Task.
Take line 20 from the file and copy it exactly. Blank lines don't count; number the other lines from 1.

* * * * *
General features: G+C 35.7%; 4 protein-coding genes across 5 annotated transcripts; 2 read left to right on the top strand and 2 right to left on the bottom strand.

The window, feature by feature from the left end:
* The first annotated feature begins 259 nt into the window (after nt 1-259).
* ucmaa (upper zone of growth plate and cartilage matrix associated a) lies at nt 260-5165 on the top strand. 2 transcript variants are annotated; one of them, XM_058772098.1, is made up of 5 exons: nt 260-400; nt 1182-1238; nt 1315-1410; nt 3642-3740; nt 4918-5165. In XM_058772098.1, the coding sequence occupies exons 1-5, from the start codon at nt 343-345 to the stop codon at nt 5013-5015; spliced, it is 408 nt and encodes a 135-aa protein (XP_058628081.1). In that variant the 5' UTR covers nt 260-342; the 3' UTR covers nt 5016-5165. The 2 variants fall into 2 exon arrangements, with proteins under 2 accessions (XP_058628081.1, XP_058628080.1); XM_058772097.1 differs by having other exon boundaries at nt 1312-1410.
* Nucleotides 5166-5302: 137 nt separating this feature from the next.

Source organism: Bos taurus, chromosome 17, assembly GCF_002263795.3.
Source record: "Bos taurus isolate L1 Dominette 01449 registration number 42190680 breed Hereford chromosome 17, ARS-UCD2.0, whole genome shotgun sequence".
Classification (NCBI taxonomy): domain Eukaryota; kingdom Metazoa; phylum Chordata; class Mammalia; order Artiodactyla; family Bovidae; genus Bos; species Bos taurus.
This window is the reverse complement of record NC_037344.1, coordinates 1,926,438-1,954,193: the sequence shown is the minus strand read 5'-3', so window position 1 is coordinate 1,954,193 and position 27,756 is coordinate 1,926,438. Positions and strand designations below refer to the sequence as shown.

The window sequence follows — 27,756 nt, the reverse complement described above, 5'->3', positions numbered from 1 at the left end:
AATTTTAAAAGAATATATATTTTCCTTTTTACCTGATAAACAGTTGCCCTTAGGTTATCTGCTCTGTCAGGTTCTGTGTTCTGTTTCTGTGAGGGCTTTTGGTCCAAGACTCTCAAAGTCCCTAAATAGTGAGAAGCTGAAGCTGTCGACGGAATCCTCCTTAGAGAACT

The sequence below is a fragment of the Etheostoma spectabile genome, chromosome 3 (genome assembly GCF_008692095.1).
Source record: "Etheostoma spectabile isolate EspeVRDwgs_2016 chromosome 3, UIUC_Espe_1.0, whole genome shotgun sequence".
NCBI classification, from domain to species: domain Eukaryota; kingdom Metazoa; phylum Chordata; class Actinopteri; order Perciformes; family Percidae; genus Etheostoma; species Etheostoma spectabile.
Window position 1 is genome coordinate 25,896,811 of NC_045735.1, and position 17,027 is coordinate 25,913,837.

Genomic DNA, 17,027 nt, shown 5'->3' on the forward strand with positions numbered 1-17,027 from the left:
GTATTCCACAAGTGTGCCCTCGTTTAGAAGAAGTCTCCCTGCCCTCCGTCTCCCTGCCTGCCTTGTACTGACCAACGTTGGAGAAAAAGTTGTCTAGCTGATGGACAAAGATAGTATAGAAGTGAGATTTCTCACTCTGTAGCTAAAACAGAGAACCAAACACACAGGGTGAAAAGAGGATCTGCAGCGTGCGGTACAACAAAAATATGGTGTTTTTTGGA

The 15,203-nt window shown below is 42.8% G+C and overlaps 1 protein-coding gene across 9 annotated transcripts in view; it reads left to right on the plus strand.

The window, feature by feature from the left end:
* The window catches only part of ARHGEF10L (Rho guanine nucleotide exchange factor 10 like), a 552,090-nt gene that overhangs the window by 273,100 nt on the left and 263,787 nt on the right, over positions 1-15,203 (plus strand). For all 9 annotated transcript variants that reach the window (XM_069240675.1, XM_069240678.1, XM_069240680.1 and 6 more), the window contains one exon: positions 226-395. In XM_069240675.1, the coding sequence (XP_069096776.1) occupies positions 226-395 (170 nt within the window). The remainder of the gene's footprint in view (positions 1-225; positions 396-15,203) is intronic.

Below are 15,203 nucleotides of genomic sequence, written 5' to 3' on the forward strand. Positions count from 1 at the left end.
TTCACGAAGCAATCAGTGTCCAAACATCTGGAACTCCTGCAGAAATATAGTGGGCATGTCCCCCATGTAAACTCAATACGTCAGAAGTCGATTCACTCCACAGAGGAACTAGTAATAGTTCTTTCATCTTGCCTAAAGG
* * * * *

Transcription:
* The window catches only part of ARHGEF10L (Rho guanine nucleotide exchange factor 10 like), a 552,090-nt gene that overhangs the window by 273,100 nt on the left and 263,787 nt on the right, over positions 1-15,203 (plus strand). For all 9 annotated transcript variants that reach the window (XM_069240675.1, XM_069240678.1, XM_069240680.1 and 6 more), the window contains one exon: positions 226-395. In XM_069240675.1, the coding sequence (XP_069096776.1) occupies positions 226-395 (170 nt within the window). The remainder of the gene's footprint in view (positions 1-225; positions 396-15,203) is intronic.